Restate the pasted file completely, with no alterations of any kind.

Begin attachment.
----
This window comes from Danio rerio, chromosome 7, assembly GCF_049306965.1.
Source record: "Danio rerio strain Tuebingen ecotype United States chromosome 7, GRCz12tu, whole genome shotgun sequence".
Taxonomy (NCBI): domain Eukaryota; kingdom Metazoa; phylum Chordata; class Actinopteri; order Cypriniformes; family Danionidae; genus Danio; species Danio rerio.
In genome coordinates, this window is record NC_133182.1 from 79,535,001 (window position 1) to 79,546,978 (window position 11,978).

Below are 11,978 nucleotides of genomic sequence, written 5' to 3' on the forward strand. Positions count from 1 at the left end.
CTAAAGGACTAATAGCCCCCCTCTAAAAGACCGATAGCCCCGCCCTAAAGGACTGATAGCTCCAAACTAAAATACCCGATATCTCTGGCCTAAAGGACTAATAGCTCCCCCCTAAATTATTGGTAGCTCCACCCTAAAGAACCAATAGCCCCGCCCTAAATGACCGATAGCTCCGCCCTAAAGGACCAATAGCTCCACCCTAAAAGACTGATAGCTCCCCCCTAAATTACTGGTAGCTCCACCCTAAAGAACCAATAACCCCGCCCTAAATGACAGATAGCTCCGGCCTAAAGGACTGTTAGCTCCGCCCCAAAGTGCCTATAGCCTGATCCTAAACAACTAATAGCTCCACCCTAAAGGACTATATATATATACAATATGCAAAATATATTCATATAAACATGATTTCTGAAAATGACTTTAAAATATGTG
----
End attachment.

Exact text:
This window comes from Danio rerio, chromosome 7, assembly GCF_049306965.1.
Source record: "Danio rerio strain Tuebingen ecotype United States chromosome 7, GRCz12tu, whole genome shotgun sequence".
Taxonomy (NCBI): domain Eukaryota; kingdom Metazoa; phylum Chordata; class Actinopteri; order Cypriniformes; family Danionidae; genus Danio; species Danio rerio.
In genome coordinates, this window is record NC_133182.1 from 79,535,001 (window position 1) to 79,546,978 (window position 11,978).

Below are 11,978 nucleotides of genomic sequence, written 5' to 3' on the forward strand. Positions count from 1 at the left end.
CTAAAGGACTAATAGCCCCCCTCTAAAAGACCGATAGCCCCGCCCTAAAGGACTGATAGCTCCAAACTAAAATACCCGATATCTCTGGCCTAAAGGACTAATAGCTCCCCCCTAAATTATTGGTAGCTCCACCCTAAAGAACCAATAGCCCCGCCCTAAATGACCGATAGCTCCGCCCTAAAGGACCAATAGCTCCACCCTAAAAGACTGATAGCTCCCCCCTAAATTACTGGTAGCTCCACCCTAAAGAACCAATAACCCCGCCCTAAATGACAGATAGCTCCGGCCTAAAGGACTGTTAGCTCCGCCCCAAAGTGCCTATAGCCTGATCCTAAACAACTAATAGCTCCACCCTAAAGGACTATATATATATACAATATGCAAAATATATTCATATAAACATGATTTCTGAAAATGACTTTAAAATATGTG